Wow mickey, you did a fine job of fixing this problem, for me that is. I sometimes notice while practicing that one die will get more movement., that the other, I have used your suggestions, and realized the visual effect looking down at the die does do the finger placement justice, you gotta look at the bpottom as well. I was not using this grip for a wile because of that problem.



I know I'm in the minority here, but I find, the midde finger/thumb grip is most effective when thrown directly from the table (vs being thrown from the air). It's easier to get a REALLY stable grip prior to throwing and assuring your lead finger is square in the middle (as MickeyD mentioned) is also somewhat simpler. 


First, I'm shocked that so many of you actually use the two-fingered grip.

Second, thank you MickyD for the tip about looking for uneven finger placement, since the only other explanation that I could think of was uneven thumb pressure or sticky dice. I used some talc powder and I tried to line up the force through the dice between the middle finger and thumb, but now I can check one more possibility.

I've also found a quite different source of error: I've been using the roll-your-own-numbers feature of WinCraps 4.7 to keep track of my dice setting, and I've seen from the graphs that I have a performance curve that tops out and then goes south if I play too long.

I've got one game running where I've played 6.55 hours so far, have put $3,738 into action with mostly $5 to $6 bets, and I have lost a grand total of $2.


Very Respectfully,




As you suggested, I picked the dice up in the 2-fingered grip with what I thought was an evenly divided middle finger, but when I turned my hand over and looked at my finger tip, it was a long "Oh No" moment. I found that when properly placed, my middle finger felt like it was too far over to the left die (I'm right-handed).

After correcting the error, I started getting sweet table action with both dice coming back the same distance from the back wall.

That's sort of it for me, and I don't expect that I'll be practicing the 4-fingered grip all that much anymore since I can get everything I want out of the 2-fingered grip and with less error (for me).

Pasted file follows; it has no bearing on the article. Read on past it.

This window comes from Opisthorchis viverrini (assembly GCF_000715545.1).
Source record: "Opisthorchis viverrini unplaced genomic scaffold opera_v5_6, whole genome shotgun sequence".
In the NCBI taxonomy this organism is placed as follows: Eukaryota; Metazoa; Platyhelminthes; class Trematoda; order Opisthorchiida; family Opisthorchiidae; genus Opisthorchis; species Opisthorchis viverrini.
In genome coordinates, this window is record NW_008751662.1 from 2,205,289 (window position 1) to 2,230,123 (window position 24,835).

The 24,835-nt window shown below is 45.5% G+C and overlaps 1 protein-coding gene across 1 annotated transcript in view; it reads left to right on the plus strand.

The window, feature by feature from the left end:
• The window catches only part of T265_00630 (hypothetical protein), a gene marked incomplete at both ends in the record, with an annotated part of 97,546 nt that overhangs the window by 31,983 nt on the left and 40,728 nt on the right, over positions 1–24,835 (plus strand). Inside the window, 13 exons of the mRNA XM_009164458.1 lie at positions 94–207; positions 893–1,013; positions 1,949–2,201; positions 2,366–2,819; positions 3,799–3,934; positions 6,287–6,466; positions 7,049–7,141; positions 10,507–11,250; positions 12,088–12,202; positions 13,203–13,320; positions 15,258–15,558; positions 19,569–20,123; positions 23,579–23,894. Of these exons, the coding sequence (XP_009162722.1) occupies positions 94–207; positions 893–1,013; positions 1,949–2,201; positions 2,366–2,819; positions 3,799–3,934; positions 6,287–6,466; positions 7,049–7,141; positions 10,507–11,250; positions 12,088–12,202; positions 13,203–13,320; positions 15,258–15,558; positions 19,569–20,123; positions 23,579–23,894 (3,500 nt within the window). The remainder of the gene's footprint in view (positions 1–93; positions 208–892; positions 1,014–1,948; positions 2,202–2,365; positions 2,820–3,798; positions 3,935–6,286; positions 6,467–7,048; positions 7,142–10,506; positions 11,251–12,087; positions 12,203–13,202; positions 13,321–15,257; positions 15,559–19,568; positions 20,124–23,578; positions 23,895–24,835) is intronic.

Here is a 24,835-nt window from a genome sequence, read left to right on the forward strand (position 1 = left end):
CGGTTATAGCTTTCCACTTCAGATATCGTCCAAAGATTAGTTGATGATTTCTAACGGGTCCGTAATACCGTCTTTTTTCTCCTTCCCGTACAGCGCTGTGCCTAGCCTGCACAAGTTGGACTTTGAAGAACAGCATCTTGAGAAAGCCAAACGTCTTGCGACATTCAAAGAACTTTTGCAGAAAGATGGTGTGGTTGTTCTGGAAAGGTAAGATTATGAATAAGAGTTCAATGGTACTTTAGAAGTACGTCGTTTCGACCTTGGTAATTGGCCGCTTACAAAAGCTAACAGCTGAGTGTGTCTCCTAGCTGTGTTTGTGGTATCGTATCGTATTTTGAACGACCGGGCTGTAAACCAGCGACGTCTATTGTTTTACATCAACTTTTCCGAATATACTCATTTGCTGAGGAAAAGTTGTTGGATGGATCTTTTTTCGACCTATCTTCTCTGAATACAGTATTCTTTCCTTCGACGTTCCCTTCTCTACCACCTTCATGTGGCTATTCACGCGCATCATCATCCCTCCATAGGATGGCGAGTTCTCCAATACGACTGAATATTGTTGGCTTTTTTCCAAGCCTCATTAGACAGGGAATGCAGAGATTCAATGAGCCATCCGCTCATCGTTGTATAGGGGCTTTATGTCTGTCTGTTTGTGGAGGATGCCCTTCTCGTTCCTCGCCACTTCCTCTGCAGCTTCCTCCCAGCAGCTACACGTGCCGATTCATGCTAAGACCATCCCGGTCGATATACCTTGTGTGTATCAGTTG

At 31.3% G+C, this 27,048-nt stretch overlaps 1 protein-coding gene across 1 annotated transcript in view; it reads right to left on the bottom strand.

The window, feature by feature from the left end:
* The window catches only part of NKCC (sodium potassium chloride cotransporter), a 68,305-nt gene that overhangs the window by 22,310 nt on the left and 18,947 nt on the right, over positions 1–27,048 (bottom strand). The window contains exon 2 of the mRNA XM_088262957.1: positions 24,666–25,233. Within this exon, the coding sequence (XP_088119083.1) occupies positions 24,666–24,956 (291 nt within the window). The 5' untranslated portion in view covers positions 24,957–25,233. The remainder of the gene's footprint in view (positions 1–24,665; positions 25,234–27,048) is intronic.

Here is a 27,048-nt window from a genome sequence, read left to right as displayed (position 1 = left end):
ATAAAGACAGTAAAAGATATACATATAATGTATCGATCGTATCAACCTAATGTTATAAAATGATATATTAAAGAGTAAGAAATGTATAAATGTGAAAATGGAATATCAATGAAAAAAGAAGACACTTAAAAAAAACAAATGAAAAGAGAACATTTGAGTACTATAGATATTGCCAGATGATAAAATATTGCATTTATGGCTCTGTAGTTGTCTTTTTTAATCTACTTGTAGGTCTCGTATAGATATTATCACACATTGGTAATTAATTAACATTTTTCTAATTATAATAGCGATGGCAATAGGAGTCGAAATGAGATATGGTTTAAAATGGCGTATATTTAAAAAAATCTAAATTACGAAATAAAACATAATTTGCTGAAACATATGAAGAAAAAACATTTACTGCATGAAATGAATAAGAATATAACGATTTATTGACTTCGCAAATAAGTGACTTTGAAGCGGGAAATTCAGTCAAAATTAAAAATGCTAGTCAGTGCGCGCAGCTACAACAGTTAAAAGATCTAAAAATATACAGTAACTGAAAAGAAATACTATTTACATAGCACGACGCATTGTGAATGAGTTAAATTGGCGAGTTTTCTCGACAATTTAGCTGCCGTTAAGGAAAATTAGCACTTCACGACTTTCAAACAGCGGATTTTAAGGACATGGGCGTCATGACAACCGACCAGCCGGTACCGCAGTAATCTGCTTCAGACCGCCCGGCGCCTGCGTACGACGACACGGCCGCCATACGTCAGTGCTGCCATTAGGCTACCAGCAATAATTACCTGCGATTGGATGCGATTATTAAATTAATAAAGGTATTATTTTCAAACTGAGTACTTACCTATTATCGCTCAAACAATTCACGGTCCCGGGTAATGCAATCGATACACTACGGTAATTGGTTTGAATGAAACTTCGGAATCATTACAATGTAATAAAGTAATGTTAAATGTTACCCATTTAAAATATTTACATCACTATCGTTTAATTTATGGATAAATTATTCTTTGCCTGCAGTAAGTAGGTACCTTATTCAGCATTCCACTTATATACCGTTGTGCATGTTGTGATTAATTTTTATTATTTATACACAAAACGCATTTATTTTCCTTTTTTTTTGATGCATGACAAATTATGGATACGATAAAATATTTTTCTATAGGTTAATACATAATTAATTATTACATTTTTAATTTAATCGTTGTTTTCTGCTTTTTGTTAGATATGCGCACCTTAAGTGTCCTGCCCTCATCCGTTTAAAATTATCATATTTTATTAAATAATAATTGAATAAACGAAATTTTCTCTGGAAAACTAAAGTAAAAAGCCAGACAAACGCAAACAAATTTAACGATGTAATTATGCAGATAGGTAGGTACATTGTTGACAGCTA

I understand Dreamwater's objections, but I have already learned that my arm doesn't have to go up like a ballerina because I can choose the release angle by changing my wrist angle and still get the grip and release to work properly. And as to excess spin, I'm not having that problem, and I've found accidentally that I could throw them with zero spin, although I was not happy with it. The point is, there's more than enough room to perfect the 2-fingered grip.

I've said it five times or more here at home, and once here, but I don't mind saying it again, "Thank you MickyD!"

Very Respectfully 


Sharing information is what we're all here for. So, Ray, I'm very glad to have contributed. Continued good luck to you.

Grip is such a personal part of each players arsenal. It's chosen from among a number reasons, one of which is physical. A certain grip that is a killer for one player may just not be "do-able" by another due to the size and shape of the fingers, hand and arm. So the better players will search until the right combination is found.

All I know is that I've had 5 winning sessions out of my last 7 outings. My SRR is just over 11 and I had a practice session this past Sunday that included a hand of 54 rolls before the devil showed. All of this was accomplished with the two fingered grip! 


Shooting from "Off the Table" as Irish noted! 


Also, you can try rolling your middle finger a little t'wards your ring finger, it'll feel somwhat awkward, but it helps me to keep the dice together.